It is okay to pass a pointer to the pool of game objects (here given by the GameObjectManager). At some point there must be an interrelation between systems. And it is also okay to name that class GameObjectManager when it actually manages game objects.
However, I see other problems.
a) When each system fetches components at update time, it has no chance of managing belonging components itself in a way that is meaningful and efficient in the context of the respective sub-system, because the overall architecture prescribes how the components are stored.
b) The fact that a game object has a TransformComponent instance means that it has a spatial placement in the scene. It does not necessarily mean that it is able to move. Using a MovementSystem is one of several possibilities to alter the content of a TransformComponent. So the MovementSystem should not act on a game object just because it has a TransformComponent. (I personally use the class name "PlacementComponent" to make this clear.)
c) The player's game object is something special, of course. However, its movement is usually not, so that MovementSystem should not make a difference between the player's game object and an NPC game object.
To overcome these problems, think e.g. of the following approach:
A) There is a pool of game objects that should be added to the scene at the next opportunity. There is also a pool of game objects that should be removed from the scene at the next opportunity. It can be understood as a service of the game object management. Potentially any system located anywhere in the game loop can cause game object creation by adding a kind of job description "add game object of class X" to the belonging pool (analog for game removal). The said "opportunity to add/remove game objects" to the scene is somewhere at the very beginning of the game loop, at least before any scene related sub-system has done its update. It is nothing than the update() of the game management service. At this point the service will notify all linked sub-systems, and each of them can investigate the pools and manage their internal operational resources accordingly. So each sub-system can drive its own management structure as needed, e.g. holding pointers to all components of type Y and ignoring any game object that doesn't provide Y.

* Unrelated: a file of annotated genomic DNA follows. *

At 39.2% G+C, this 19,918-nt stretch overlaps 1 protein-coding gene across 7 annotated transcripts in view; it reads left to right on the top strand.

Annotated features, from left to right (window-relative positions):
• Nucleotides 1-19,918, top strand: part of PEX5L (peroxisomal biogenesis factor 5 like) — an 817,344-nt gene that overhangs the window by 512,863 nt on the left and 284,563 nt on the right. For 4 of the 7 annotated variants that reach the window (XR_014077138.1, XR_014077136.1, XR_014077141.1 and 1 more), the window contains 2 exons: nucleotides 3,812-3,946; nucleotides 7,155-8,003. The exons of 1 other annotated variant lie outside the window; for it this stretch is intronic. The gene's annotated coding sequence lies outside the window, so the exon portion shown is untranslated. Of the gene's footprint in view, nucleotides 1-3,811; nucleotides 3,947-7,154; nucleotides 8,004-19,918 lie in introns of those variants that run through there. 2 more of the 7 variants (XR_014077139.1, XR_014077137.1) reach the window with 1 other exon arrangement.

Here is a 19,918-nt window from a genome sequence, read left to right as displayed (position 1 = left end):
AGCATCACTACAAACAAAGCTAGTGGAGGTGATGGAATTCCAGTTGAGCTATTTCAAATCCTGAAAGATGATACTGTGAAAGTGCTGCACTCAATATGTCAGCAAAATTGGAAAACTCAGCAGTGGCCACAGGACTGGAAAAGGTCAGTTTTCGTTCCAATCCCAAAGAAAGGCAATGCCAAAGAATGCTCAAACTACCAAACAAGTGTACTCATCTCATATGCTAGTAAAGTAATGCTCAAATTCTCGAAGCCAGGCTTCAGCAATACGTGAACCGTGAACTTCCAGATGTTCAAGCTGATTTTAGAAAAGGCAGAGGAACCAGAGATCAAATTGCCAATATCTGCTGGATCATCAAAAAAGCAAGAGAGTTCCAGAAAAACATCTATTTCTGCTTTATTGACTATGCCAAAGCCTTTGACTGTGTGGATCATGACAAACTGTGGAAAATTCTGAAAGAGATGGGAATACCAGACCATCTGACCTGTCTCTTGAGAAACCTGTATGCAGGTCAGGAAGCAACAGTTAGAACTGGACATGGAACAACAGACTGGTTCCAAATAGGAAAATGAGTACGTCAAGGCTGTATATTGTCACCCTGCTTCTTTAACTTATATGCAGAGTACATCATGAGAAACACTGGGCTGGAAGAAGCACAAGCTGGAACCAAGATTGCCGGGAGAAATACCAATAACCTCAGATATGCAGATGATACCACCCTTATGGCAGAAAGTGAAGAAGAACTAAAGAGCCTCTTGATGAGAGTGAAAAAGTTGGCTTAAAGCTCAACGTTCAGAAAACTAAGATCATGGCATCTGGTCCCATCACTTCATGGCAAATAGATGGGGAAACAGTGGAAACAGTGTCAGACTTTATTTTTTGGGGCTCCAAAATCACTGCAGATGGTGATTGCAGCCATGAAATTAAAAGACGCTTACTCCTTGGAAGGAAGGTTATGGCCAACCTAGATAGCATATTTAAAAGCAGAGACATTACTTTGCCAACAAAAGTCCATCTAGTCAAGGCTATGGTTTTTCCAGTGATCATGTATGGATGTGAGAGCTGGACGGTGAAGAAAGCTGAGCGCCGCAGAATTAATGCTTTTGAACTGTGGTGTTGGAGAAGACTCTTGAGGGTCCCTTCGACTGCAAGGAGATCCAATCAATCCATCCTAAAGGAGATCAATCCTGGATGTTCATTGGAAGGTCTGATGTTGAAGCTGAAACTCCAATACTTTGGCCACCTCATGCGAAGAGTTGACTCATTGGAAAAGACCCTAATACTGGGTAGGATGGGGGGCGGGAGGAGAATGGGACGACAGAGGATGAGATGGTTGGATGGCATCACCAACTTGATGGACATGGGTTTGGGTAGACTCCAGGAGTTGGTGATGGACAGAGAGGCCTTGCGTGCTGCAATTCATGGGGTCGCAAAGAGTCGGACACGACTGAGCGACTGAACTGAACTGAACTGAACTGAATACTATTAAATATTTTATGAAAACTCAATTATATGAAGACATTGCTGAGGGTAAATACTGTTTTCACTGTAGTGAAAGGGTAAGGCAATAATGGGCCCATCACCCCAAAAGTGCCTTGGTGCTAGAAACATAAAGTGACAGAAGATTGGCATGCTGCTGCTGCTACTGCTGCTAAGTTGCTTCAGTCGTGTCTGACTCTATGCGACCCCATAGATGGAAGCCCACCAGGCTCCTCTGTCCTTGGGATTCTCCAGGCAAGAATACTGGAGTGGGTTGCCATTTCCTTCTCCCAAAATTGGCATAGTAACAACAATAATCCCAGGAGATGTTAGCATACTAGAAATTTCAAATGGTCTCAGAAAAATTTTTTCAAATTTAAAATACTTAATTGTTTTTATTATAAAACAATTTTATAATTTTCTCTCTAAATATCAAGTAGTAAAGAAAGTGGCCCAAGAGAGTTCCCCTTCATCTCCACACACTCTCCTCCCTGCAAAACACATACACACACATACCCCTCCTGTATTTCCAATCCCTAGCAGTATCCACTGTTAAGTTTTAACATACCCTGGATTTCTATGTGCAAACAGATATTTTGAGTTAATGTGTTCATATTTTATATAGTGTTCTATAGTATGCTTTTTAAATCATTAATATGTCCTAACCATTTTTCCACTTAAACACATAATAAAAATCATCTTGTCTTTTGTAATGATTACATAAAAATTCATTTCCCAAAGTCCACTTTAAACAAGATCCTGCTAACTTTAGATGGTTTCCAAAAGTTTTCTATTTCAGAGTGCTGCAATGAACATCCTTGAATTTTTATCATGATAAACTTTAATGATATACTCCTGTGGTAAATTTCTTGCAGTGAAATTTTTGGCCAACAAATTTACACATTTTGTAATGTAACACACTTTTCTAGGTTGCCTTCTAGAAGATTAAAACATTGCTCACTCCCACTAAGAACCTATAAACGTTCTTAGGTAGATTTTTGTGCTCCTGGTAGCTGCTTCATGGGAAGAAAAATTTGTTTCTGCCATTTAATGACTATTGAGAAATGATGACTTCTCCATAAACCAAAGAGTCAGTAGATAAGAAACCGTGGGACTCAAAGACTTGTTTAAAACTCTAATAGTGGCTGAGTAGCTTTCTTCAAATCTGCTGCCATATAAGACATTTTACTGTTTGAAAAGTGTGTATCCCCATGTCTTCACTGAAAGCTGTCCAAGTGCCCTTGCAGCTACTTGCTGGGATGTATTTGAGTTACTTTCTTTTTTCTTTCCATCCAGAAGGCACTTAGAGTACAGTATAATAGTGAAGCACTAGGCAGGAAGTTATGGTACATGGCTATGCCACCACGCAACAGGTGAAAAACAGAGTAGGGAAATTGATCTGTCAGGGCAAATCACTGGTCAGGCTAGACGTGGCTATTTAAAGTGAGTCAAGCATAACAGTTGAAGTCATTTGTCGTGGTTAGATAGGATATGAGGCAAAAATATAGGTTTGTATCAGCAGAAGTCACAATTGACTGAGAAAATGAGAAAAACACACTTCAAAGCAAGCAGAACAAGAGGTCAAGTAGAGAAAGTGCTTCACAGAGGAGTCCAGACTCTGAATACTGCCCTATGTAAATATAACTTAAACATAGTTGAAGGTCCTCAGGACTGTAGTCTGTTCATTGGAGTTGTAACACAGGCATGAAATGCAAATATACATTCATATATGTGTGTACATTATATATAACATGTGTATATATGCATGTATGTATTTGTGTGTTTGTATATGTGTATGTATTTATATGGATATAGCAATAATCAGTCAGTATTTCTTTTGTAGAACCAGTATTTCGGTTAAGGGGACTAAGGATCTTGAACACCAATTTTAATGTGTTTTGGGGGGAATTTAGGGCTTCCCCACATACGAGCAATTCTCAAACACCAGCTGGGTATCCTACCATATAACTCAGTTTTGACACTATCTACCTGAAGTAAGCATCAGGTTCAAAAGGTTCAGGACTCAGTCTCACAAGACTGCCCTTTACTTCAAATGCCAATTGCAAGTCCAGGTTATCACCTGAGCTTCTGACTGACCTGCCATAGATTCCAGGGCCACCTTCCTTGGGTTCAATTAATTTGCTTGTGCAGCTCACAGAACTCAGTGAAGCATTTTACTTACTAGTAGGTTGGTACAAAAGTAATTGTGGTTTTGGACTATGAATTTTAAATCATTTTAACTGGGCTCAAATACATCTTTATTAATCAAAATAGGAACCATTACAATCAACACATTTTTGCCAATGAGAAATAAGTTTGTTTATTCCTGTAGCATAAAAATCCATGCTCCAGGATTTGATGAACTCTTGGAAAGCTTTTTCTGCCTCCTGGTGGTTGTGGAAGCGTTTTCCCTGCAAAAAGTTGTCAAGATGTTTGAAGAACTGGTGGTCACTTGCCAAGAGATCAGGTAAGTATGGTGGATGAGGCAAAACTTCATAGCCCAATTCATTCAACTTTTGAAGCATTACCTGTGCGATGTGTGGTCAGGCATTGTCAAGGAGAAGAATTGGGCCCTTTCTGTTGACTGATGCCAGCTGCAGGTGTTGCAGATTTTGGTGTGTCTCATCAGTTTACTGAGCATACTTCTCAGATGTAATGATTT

B) Sub-systems need not be all at the same level. It is more like a layered architecture, so that sub-systems on a higher layer may utilize sub-systems on a lower layer. So a MovementSystem is on a more lower layer. For example, a character is mainly controlled by the fact that a PlayerController component or AiAgentComponent is added. The sub-systems running such components may then instruct the MovementSystem when and how to handle the belonging TransformComponent data.